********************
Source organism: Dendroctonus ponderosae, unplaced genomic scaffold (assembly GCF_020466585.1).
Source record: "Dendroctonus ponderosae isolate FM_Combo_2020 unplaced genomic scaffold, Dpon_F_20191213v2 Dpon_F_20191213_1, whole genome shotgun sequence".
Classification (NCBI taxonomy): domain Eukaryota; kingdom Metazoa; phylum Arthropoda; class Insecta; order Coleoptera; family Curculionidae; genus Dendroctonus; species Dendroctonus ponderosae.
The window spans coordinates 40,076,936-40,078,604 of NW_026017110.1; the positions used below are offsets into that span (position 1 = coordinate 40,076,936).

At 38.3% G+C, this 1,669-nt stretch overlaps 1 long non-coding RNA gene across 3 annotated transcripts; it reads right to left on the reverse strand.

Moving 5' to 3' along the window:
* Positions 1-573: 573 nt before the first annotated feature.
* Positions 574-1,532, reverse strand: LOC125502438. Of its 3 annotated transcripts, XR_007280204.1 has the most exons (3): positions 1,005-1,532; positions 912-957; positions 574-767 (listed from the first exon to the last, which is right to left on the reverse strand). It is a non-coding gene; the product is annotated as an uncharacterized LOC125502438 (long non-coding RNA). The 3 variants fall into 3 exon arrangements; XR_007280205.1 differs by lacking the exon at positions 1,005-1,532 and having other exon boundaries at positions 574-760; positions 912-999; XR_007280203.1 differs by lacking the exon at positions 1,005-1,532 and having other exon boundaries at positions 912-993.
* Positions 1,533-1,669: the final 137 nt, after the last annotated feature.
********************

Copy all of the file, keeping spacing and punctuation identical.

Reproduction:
Source organism: Dendroctonus ponderosae, unplaced genomic scaffold (assembly GCF_020466585.1).
Source record: "Dendroctonus ponderosae isolate FM_Combo_2020 unplaced genomic scaffold, Dpon_F_20191213v2 Dpon_F_20191213_1, whole genome shotgun sequence".
Classification (NCBI taxonomy): domain Eukaryota; kingdom Metazoa; phylum Arthropoda; class Insecta; order Coleoptera; family Curculionidae; genus Dendroctonus; species Dendroctonus ponderosae.
The window spans coordinates 40,076,936-40,078,604 of NW_026017110.1; the positions used below are offsets into that span (position 1 = coordinate 40,076,936).

At 38.3% G+C, this 1,669-nt stretch overlaps 1 long non-coding RNA gene across 3 annotated transcripts; it reads right to left on the reverse strand.

Moving 5' to 3' along the window:
* Positions 1-573: 573 nt before the first annotated feature.
* Positions 574-1,532, reverse strand: LOC125502438. Of its 3 annotated transcripts, XR_007280204.1 has the most exons (3): positions 1,005-1,532; positions 912-957; positions 574-767 (listed from the first exon to the last, which is right to left on the reverse strand). It is a non-coding gene; the product is annotated as an uncharacterized LOC125502438 (long non-coding RNA). The 3 variants fall into 3 exon arrangements; XR_007280205.1 differs by lacking the exon at positions 1,005-1,532 and having other exon boundaries at positions 574-760; positions 912-999; XR_007280203.1 differs by lacking the exon at positions 1,005-1,532 and having other exon boundaries at positions 912-993.
* Positions 1,533-1,669: the final 137 nt, after the last annotated feature.